The current Serbian member of the rotating Bosnian Presidency, Milorad Dodik, for example, has held numerous official consultations with Russian President Vladimir Putin over the past few years. Emboldened by the US and the EU’s diminishing desire and ability to safeguard the Bosnian peace, as well as Russia’s growing power in the international arena, Dodik voiced his ambition to reverse key institutional reforms undertaken after the signing of the Dayton accords. He also wants to organise a referendum to allow Bosnian Serbs to decide whether Republika Srpska should secede from Bosnia.

More importantly, Bosnian-Serb authorities led by Dodik are regularly threatening to pull their soldiers out of the country’s unified military, making moves to strengthen the Republika Srpska’s police force, and calling the UN-mandated EU peacekeeping mission in the country, Operation Althea, to be terminated – all of which present significant security dilemmas for the country, the Balkans, and the entire European continent.

At the local level, the Bosnian Serb leadership’s secessionist tendencies, coupled with Russia’s destabilisation efforts, made the complex multinational state impossible to govern efficiently. Moreover, the remaining 600 EU peacekeepers in the country are in no position to guarantee Bosnia’s stability or fulfil the mandate of the Dayton accords.

At the regional level, Serbia, which shares a long border with Bosnia and nationalist sentiments with the leaders of the Republika Srpska, are adding fuel to the growing Bosnian fire. Within months of the joint Serbian-Russian Slavic Shield military display in October 2019, Serbia’s Defence Minister Aleksandar Vulin announced, among other strategic objectives, his country’s intention to “defend” the Serb entity in Bosnia.

This declaration demonstrated that Serbia has now assumed an interventionist approach in its relations with its erstwhile enemy, something that should concern anyone who wants the region to remain peaceful. Indeed, a similar attempt by Serbia to impose hegemony over Bosnia was the root cause of the Bosnian war, which claimed thousands of lives, created millions of refugees, and resulted in a genocide in Srebrenica in the 1990s.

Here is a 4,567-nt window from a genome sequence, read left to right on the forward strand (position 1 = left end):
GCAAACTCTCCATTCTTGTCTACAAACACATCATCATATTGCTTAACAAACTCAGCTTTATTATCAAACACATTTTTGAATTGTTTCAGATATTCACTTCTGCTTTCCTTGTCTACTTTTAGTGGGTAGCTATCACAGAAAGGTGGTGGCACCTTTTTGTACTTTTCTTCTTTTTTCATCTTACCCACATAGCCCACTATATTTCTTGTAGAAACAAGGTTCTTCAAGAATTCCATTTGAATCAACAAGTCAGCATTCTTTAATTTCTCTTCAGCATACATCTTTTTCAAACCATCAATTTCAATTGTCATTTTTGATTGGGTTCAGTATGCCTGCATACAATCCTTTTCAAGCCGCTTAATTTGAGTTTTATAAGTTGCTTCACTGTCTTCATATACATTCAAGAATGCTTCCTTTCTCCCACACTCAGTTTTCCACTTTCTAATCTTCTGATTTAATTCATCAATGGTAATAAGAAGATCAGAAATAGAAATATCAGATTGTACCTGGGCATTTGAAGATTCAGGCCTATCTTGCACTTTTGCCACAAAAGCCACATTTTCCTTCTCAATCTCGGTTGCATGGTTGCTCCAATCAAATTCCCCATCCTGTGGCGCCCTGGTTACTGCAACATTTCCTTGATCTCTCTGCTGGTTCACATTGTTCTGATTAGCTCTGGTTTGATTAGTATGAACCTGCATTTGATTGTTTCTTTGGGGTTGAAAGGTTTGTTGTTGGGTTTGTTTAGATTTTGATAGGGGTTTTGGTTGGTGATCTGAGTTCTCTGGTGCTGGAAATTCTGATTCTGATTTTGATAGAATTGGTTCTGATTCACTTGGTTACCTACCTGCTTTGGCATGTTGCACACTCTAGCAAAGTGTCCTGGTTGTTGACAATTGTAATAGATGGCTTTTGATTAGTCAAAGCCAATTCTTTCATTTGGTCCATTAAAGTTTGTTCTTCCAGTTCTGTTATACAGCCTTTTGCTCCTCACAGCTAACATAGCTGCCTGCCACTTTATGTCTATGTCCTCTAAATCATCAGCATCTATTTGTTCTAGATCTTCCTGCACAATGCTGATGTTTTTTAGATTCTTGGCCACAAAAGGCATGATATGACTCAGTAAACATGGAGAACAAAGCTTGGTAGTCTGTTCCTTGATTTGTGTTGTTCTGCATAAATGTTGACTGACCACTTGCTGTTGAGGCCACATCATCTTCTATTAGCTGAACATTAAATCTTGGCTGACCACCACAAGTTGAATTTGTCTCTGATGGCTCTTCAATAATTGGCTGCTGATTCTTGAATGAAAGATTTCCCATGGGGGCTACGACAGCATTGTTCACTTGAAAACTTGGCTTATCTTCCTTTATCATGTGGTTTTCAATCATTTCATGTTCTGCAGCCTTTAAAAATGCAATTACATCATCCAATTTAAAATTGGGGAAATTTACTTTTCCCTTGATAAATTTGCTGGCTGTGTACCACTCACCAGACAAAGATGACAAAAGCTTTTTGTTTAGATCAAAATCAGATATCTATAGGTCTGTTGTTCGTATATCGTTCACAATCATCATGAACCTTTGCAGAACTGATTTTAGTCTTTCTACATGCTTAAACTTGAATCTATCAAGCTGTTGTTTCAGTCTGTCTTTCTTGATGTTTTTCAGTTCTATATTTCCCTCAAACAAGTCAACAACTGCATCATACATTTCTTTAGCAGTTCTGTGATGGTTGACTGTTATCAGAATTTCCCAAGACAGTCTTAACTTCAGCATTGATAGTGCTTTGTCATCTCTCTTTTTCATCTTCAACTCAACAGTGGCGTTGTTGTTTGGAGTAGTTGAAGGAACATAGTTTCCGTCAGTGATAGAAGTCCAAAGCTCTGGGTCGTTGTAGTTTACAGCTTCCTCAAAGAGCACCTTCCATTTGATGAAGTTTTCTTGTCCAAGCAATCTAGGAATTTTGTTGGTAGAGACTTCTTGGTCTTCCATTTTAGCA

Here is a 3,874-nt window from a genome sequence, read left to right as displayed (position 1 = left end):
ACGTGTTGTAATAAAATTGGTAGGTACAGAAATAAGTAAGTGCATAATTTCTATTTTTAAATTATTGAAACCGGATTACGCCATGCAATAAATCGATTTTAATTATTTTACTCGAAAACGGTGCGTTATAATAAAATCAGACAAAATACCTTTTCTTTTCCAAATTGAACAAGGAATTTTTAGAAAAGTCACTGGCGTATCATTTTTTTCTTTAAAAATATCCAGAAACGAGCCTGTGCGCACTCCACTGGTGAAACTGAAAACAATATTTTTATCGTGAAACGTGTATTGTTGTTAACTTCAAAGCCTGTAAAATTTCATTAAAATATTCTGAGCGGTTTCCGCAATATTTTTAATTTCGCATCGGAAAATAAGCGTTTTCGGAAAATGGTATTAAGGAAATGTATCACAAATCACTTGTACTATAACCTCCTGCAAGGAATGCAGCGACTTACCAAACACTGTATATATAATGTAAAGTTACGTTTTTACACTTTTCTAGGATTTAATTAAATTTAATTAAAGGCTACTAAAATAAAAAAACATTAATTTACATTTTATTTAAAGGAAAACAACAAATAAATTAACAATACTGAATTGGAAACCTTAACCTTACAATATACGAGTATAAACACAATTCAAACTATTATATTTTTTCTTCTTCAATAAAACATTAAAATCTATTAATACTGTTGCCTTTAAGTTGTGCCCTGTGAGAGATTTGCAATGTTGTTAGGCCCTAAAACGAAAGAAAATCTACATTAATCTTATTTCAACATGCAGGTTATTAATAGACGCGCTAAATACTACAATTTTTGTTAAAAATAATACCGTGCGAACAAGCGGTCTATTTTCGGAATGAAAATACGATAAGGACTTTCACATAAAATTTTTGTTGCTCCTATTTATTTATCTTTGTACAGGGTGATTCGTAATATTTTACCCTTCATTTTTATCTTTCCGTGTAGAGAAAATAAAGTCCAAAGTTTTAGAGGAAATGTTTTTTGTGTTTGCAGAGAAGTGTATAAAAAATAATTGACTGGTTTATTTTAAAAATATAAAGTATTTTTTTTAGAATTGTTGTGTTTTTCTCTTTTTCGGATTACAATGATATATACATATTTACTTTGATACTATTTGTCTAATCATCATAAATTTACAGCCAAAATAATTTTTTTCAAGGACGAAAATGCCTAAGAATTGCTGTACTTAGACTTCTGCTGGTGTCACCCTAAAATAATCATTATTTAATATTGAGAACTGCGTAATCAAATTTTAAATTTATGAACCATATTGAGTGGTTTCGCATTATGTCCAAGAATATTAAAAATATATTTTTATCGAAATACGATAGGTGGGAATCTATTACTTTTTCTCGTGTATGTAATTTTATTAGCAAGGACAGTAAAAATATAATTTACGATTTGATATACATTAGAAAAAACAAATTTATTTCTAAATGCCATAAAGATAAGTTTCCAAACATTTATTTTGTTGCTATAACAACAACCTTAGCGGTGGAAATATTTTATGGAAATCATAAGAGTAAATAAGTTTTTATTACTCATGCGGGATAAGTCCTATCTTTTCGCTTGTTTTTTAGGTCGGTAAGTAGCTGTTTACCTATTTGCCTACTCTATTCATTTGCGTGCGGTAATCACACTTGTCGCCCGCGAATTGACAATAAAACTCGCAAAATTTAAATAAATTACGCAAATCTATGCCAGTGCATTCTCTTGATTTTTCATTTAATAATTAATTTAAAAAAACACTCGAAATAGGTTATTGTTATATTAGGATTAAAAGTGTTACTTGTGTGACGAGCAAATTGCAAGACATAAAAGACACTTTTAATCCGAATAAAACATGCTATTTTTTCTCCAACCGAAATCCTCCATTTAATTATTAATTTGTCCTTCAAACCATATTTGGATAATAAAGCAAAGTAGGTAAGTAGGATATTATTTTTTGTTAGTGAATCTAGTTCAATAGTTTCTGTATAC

If Bosnia continues in its current trajectory, the Dayton accords may collapse and a new conflict may emerge in the Balkans. This nightmare scenario would affect not only Serbia but also other regional powers.

Turkey, for example, could easily get sucked into such a conflict. Ankara’s interests in the region are aligned with its NATO allies and it views Bosnia’s current international borders as definite and unchangeable. More importantly, it has deep historical, cultural and political ties to the Bosnian people and would likely not agree to watch the  country’s descent into war from the sidelines, especially if its NATO allies and the EU choose to abandon their commitments to safeguard peace and the liberal order in Bosnia.

In the nightmare scenario of Republika Srpska’s secession from Bosnia, Russia would also get involved, making the conflict not merely a regional but global problem.

Republika Srpska’s political leadership, which largely opposes the current liberal and multicultural order in Europe, would undoubtedly turn to Moscow for political and military support in their efforts to form an independent state. This would allow Russia to become more influential on the European stage at the expense of NATO.

On the surface, the current tensions and ideological divisions in Bosnia may appear similar to the ones that led to the 2013-14 Ukrainian crisis. Indeed, during that period Ukraine found itself divided between the leadership in Kyiv that has Euro-Atlantic aspirations and the pro-Russian minority in the east that has secessionist tendencies.

While there are some striking similarities between the situations in these two countries, the emergence of a conflict in Bosnia that is similar to the one in Ukraine would have far more devastating consequences. While secession of Crimea was undoubtedly a blow for NATO that increased Russia’s influence over the region, a similar move by Republika Srpska would expand Moscow’s reach well inside Europe’s borders. Moreover, it would pose a direct challenge to Pax Americana and the 70-year-old liberal order in Europe.

In this context, the disintegration of Bosnia would transform into a Russian offensive against the West, likely triggering further collisions that would have overreaching consequences for not only Europe but the entire world.

On its 25th anniversary, the future of the Dayton Peace Agreement appears uncertain. However, the very real threats to the hard-achieved peace in Bosnia should not lead anyone to conclude the region is destined for instability and conflict. Today, Bosnia still has a good chance of sustaining peace and fulfilling its aspirations to become an indispensable member of the liberal European order – it just needs to look back at its recent past, remember the devastation it experienced in the 1990s, and collectively work towards building on the foundations set with the Dayton Agreement.

The views expressed in this article are the author’s own and do not necessarily reflect Al Jazeera’s editorial stance.